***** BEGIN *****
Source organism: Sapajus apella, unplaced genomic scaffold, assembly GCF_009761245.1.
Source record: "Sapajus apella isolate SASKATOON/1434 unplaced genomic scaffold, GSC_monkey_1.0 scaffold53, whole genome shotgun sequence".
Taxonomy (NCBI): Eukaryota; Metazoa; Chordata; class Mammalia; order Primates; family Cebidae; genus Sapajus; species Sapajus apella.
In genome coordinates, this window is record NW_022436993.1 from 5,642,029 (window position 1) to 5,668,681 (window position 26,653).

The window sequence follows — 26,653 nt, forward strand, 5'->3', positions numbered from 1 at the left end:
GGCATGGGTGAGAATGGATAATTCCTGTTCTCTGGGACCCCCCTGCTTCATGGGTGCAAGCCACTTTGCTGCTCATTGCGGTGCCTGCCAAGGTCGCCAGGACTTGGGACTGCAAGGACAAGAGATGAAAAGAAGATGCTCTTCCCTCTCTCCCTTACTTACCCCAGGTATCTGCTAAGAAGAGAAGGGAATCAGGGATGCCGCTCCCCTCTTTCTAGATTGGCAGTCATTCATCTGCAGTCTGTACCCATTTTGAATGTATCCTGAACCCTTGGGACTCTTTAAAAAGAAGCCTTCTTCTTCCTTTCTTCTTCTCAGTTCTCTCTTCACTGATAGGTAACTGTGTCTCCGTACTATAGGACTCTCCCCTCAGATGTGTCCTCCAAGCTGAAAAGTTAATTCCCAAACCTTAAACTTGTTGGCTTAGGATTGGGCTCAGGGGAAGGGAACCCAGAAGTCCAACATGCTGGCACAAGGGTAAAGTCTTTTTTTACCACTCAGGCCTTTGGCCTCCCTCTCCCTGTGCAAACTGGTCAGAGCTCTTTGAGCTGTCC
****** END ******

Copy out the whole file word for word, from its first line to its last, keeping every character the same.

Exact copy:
Source organism: Sapajus apella, unplaced genomic scaffold, assembly GCF_009761245.1.
Source record: "Sapajus apella isolate SASKATOON/1434 unplaced genomic scaffold, GSC_monkey_1.0 scaffold53, whole genome shotgun sequence".
Taxonomy (NCBI): Eukaryota; Metazoa; Chordata; class Mammalia; order Primates; family Cebidae; genus Sapajus; species Sapajus apella.
In genome coordinates, this window is record NW_022436993.1 from 5,642,029 (window position 1) to 5,668,681 (window position 26,653).

The window sequence follows — 26,653 nt, forward strand, 5'->3', positions numbered from 1 at the left end:
GGCATGGGTGAGAATGGATAATTCCTGTTCTCTGGGACCCCCCTGCTTCATGGGTGCAAGCCACTTTGCTGCTCATTGCGGTGCCTGCCAAGGTCGCCAGGACTTGGGACTGCAAGGACAAGAGATGAAAAGAAGATGCTCTTCCCTCTCTCCCTTACTTACCCCAGGTATCTGCTAAGAAGAGAAGGGAATCAGGGATGCCGCTCCCCTCTTTCTAGATTGGCAGTCATTCATCTGCAGTCTGTACCCATTTTGAATGTATCCTGAACCCTTGGGACTCTTTAAAAAGAAGCCTTCTTCTTCCTTTCTTCTTCTCAGTTCTCTCTTCACTGATAGGTAACTGTGTCTCCGTACTATAGGACTCTCCCCTCAGATGTGTCCTCCAAGCTGAAAAGTTAATTCCCAAACCTTAAACTTGTTGGCTTAGGATTGGGCTCAGGGGAAGGGAACCCAGAAGTCCAACATGCTGGCACAAGGGTAAAGTCTTTTTTTACCACTCAGGCCTTTGGCCTCCCTCTCCCTGTGCAAACTGGTCAGAGCTCTTTGAGCTGTCC